Zimbabwe’s military has granted the African nation’s former president and his wife immunity from prosecution, according to CNN.
CNN on Thursday reported that the move allows Robert Mugabe and Grace Mugabe to remain in Zimbabwe after the former’s recent ouster there.
A spokesman for the Zimbabwean Defense Forces on Thursday told CNN that an agreement about immunity for the couple had been reached.
Col. Overson Mugwisi added that the decision includes a guarantee of safety for both Robert Mugabe and his spouse.
Robert Mugabe had spent a week negotiating his departure from power with Zimbabwe’s military before Thursday’s announcement.
Zimbabwe’s military seized control of the country’s capital city, Harare, last week, and it then placed Robert Mugabe under house arrest.
Sources on Thursday told CNN that frustrated Zimbabwean military officials gave into Robert Mugabe’s demands for immunity after a long, drawn-out process over his exit.
The deal also allowed Robert Mugabe to keep several of his properties in Zimbabwe before he resigned last Tuesday.
Robert Mugabe’s departure marked a historic moment in world history after he ruled Zimbabwe for 37 years.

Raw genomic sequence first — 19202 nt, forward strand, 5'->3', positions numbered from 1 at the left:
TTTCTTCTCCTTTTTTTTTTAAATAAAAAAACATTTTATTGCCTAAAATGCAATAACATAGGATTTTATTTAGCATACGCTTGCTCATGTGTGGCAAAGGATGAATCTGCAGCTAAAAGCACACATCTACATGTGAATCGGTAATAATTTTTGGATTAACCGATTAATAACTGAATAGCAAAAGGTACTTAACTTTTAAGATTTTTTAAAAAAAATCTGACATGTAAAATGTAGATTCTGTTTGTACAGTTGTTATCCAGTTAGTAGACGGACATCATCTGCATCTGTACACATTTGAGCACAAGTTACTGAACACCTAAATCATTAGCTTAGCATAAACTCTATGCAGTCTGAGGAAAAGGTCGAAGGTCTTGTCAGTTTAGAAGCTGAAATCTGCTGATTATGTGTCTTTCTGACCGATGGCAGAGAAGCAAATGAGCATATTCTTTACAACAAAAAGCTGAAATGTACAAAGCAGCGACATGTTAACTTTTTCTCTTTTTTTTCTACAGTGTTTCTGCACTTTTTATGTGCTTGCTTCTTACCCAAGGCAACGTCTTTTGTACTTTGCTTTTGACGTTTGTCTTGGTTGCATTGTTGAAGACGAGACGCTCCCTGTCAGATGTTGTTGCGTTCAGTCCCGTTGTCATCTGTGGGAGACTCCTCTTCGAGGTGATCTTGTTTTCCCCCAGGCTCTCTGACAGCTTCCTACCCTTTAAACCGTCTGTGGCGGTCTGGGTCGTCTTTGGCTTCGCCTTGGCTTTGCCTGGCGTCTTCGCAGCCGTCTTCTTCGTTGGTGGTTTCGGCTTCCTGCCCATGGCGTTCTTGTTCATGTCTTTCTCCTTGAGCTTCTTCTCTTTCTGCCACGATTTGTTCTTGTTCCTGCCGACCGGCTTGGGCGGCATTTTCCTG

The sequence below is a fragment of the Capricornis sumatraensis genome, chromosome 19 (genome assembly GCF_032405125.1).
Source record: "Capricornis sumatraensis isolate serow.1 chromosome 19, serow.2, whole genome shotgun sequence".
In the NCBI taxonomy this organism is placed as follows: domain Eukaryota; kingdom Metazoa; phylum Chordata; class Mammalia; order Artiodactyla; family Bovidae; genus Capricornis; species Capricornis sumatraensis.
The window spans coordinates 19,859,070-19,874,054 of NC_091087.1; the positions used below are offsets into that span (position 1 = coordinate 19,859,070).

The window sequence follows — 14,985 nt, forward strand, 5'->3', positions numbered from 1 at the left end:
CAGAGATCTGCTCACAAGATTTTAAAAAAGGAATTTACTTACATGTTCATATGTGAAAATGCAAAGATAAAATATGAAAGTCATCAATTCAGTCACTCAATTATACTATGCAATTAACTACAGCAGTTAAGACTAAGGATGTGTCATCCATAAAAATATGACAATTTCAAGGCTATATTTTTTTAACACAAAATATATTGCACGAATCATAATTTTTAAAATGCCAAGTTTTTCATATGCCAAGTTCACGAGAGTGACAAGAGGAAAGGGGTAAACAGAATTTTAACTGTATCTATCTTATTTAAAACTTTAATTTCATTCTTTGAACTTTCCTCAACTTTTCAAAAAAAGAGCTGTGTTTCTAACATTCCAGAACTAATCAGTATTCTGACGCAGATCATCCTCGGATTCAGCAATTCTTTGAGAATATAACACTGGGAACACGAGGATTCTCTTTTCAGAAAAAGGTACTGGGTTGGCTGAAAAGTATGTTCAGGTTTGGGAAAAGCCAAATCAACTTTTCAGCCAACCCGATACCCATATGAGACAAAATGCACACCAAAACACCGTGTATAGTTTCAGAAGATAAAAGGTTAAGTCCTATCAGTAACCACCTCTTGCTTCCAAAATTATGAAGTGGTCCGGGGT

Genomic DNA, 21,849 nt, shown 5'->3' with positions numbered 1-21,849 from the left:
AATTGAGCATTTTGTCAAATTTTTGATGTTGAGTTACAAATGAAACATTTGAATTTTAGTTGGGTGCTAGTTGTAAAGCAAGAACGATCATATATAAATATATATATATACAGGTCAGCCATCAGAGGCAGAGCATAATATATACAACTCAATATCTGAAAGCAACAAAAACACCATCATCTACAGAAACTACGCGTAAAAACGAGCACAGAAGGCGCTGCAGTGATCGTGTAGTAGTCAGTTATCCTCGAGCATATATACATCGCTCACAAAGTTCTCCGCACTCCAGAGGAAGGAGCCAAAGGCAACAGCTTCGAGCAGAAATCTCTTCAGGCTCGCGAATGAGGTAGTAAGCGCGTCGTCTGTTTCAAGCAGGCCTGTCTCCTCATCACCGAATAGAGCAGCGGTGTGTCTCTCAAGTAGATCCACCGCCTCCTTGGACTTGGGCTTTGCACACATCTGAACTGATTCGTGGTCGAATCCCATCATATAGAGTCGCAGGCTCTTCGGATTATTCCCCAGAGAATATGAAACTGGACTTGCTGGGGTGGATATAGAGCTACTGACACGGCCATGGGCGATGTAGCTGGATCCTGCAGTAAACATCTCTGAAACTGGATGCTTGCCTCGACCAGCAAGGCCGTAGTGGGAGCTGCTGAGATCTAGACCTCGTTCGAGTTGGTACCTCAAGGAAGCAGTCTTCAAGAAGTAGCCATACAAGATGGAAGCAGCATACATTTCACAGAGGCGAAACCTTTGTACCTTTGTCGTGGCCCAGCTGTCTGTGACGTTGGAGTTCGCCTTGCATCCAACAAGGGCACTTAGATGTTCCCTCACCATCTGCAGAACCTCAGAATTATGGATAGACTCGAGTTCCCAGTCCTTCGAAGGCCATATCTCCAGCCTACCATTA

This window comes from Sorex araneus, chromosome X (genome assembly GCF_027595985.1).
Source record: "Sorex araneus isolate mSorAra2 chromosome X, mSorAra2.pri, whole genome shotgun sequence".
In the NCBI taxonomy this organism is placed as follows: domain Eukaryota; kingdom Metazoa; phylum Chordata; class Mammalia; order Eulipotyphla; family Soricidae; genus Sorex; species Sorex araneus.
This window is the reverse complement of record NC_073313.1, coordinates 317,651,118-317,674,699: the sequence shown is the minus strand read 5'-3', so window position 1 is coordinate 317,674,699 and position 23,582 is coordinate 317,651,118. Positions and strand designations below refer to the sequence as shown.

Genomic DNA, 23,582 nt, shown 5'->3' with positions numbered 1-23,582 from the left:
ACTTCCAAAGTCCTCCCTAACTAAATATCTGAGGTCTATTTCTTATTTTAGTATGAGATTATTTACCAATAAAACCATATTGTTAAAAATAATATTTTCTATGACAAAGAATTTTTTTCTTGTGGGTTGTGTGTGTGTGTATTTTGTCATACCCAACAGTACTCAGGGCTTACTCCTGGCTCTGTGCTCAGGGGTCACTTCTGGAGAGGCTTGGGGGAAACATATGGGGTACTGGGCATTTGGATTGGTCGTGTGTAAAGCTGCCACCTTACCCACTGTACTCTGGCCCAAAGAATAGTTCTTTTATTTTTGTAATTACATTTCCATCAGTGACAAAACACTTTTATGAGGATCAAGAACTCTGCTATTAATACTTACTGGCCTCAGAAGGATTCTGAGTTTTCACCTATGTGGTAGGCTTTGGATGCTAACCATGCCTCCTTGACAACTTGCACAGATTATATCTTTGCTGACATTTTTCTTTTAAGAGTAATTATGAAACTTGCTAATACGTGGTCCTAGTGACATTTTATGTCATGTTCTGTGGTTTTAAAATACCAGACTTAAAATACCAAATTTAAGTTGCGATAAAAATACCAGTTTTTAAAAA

The former leader is widely alleged to have maintained his grip on power by rigging Zimbabwe’s elections.
The politician is also accused of having ordered a string of massacres in the early-to-mid 1980s that targeted opposition strongholds.
Robert Mugabe allegedly issued the command to consolidate his control, and roughly 20,000 people were killed during that period.
Emmerson Mnangagwa – who is Robert Mugabe’s former right-hand man – returned to Zimbabwe on Wednesday.
Zimbabwe’s new interim president promised the same day that he would take the nation into a “new and unfolding democracy.”
Mnangagwa added that he is in “constant contact” with Zimbabwean military officials during its operation to remove Robert Mugabe.
The interim president is known as “The Crocodile” and has been a central player in Zimbabwe’s political turmoil since Robert Mugabe fired him as its vice president earlier this month.